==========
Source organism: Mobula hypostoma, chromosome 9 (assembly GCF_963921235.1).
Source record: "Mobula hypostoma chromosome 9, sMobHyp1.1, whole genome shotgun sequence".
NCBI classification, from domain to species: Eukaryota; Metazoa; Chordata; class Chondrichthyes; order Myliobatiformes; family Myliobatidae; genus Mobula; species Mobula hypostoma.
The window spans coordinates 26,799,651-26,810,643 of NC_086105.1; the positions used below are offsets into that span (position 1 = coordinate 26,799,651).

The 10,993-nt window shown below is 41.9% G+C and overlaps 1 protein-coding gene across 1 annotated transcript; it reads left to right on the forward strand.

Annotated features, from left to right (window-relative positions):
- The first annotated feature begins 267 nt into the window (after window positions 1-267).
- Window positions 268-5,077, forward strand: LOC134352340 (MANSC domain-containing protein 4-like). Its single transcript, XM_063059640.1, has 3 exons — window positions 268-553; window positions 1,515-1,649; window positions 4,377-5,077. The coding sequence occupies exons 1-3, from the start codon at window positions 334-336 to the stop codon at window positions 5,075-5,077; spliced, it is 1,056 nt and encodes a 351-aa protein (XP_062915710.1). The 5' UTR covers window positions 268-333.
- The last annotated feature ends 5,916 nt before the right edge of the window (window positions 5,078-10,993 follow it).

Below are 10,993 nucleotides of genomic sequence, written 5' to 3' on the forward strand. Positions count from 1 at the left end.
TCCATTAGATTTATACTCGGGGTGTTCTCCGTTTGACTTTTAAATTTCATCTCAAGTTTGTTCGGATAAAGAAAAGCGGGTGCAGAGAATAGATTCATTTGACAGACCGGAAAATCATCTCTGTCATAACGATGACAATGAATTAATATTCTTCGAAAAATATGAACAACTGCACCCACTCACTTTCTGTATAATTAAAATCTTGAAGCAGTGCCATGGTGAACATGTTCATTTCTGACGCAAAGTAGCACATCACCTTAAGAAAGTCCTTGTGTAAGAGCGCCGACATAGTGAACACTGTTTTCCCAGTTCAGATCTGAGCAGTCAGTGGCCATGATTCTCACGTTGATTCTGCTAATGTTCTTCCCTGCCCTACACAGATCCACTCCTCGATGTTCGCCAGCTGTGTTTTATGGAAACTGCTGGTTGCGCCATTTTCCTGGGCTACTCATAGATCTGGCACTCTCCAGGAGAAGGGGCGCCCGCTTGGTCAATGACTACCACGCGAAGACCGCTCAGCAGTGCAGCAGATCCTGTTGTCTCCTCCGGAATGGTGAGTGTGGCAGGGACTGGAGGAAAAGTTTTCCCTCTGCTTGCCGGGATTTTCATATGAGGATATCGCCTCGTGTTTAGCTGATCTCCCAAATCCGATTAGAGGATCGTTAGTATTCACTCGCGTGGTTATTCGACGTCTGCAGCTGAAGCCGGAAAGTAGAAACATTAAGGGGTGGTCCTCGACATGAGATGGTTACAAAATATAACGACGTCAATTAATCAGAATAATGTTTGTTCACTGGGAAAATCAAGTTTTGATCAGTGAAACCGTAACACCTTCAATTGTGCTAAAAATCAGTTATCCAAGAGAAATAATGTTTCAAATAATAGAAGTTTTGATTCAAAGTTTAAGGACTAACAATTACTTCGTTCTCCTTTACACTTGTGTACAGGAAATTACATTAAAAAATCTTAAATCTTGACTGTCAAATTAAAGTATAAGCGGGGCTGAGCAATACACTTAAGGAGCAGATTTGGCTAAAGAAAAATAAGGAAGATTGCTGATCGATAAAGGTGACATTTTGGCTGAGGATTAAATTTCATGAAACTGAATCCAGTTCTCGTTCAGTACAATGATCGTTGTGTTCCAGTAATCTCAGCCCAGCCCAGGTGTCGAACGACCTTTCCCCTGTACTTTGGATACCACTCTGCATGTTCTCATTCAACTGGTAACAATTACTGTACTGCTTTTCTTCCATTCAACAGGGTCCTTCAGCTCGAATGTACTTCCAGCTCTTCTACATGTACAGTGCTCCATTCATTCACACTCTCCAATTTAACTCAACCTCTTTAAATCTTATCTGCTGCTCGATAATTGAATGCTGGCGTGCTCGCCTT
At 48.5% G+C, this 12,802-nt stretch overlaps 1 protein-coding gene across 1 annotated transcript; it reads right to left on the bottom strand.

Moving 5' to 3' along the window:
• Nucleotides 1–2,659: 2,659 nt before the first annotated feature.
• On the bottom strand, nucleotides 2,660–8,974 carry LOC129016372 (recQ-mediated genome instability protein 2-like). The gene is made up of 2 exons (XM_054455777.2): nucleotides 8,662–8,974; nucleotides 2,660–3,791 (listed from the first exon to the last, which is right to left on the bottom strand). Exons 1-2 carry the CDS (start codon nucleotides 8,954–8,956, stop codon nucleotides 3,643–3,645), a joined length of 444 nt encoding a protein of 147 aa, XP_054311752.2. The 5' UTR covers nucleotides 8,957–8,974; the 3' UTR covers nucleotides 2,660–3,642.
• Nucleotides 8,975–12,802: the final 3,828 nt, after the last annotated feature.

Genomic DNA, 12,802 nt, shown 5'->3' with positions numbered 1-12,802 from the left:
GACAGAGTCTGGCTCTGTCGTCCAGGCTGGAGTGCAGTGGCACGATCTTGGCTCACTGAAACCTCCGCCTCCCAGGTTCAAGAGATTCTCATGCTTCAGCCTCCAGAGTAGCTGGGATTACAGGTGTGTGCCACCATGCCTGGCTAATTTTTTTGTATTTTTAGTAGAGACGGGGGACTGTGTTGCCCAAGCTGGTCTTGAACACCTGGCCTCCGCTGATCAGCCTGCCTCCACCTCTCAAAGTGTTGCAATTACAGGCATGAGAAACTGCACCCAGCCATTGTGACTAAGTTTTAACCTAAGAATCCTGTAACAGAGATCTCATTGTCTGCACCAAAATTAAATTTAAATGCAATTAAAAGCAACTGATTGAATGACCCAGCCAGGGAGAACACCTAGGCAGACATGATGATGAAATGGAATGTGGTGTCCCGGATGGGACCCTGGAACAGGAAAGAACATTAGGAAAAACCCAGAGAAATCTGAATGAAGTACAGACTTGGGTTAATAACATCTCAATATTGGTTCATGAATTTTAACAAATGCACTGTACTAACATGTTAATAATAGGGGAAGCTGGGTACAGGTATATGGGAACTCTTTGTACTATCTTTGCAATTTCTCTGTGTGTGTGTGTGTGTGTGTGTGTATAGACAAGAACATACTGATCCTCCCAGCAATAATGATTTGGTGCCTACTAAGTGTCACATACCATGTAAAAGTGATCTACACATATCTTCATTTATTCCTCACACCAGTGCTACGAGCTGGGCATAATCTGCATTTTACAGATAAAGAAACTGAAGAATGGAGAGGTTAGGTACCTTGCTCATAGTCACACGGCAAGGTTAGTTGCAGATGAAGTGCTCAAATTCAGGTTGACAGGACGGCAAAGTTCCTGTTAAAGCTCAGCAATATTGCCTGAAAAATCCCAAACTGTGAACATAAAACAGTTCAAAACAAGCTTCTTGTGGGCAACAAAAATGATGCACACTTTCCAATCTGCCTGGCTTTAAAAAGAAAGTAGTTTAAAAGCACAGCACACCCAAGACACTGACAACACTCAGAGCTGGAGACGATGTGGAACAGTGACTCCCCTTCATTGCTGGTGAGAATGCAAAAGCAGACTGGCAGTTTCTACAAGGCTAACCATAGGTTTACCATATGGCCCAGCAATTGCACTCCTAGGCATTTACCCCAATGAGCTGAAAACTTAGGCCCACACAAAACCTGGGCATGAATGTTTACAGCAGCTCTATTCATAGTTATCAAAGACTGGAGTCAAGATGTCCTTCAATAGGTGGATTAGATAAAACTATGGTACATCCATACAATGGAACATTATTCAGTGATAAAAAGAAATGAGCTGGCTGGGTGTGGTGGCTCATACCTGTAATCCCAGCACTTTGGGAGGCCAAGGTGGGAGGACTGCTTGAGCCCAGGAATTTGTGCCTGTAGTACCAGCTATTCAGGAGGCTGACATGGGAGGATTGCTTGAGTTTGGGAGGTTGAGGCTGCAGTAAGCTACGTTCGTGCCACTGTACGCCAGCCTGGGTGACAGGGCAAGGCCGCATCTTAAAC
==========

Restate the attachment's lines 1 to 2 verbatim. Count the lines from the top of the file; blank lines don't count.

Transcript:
Source organism: Mobula hypostoma, chromosome 9 (assembly GCF_963921235.1).
Source record: "Mobula hypostoma chromosome 9, sMobHyp1.1, whole genome shotgun sequence".